Tonic - the "home note" of a key. For example, the tonic of G major is G. The tonic of G minor is also G.
Dominant - The 5th note of a Major or Minor scale, as well as the major chord built on that note.
Leading Tone - The seventh note of a major scale, which is one half step below the tonic. In G major the leading tone is F#. In G natural minor there is no F# in the key signature (2 flats), so the F natural is raised to an F# in order to create the tension of a leading tone.
Scale Degree - Each note of a major scale can be assigned a number, counting up from the tonic (which is 1). For example, in the key of G the note B would be the 3rd scale degree, or note in the scale. Every scale degree has a unique name, but numbers are simpler and work just as well.
Nashville Numbers - Numbered chords as they relate to the home key. Just the same way we can number the scale degrees we can assign a number to the chord built on each scale degree. For example, the IV chord in G Major would be C Major, which is the chord built on the 4th note of the scale.
Diatonic - The group of notes and chords belonging to a single key. All the natural notes A through G are diatonic to the key of C Major.
Chromatic - Any note or chord that does not belong in a key (an accidental is a big hint). Here we have ventured outside of the diatonic realm.
Interval - The distance from one note to another.
Mode - A variation of the Major scale, where the tonic (home note) has been shifted to a different note. For example, if we play the notes in C Major but start and end on D instead, we just played the 2nd mode or variation, starting on the 2nd note. This is the Dorian mode. It sounds minor. The key signature is the same as C Major, but D is the home note.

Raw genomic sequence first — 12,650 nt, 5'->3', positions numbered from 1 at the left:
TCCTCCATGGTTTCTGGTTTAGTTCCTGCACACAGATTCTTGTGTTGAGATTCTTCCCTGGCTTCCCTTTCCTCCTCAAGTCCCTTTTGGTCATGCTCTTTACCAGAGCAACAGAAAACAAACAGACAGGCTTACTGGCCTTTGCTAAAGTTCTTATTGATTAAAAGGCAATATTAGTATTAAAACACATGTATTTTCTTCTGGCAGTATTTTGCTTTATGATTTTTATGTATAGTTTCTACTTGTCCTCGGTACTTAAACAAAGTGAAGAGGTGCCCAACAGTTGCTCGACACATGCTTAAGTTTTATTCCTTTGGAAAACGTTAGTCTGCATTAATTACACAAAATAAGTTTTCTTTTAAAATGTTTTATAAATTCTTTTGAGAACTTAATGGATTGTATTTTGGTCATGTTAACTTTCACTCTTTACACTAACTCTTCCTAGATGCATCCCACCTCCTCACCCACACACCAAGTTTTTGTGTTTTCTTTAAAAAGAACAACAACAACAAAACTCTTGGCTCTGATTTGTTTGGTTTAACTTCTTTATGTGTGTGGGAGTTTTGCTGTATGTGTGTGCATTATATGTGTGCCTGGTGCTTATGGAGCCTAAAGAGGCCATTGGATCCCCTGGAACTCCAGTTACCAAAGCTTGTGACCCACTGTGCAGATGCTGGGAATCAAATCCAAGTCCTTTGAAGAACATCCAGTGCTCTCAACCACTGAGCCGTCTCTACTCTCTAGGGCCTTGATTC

Tag - A lick or statement placed at the end of a phrase, solo, or section of a tune. Most often a restatement of the last lick before ending the song.
Cadence - The end of a musical phrase or section. Usually the music will arrive back to the 'home' chord, or alternately pause or rest on the dominant.
Relative major and minor keys - The Major and Minor keys that share a key signature. For example, E minor and G Major both have the key signature of one sharp, therefore they are relatives. This applies to pentatonic scales as well, which we will see later on!
Tempered intonation - equivalent intonation of 1/2 steps, or modern tuning of pianos and fretted instruments. This allows these instruments to play in any key at any time and be able to maintain relative intonation. Mathematically however, the difference in vibration of these 1/2 steps is an irrational number!
Just intonation - intonation based on rational whole number fractions. A 'warm 3rd' in this case is a little flatter than a 3rd based on equal 1/2 steps, or tempered intonation, and as a vibration can be expressed in the fraction 5/4.
This is a tuned C# against an A drone.
A warm 3rd will be "flat" according to the tuner!
This is a G# (tuner says Ab) against an A drone
And a leading tone can be tasty a little "sharp"
See this article for more on the physics of tuning.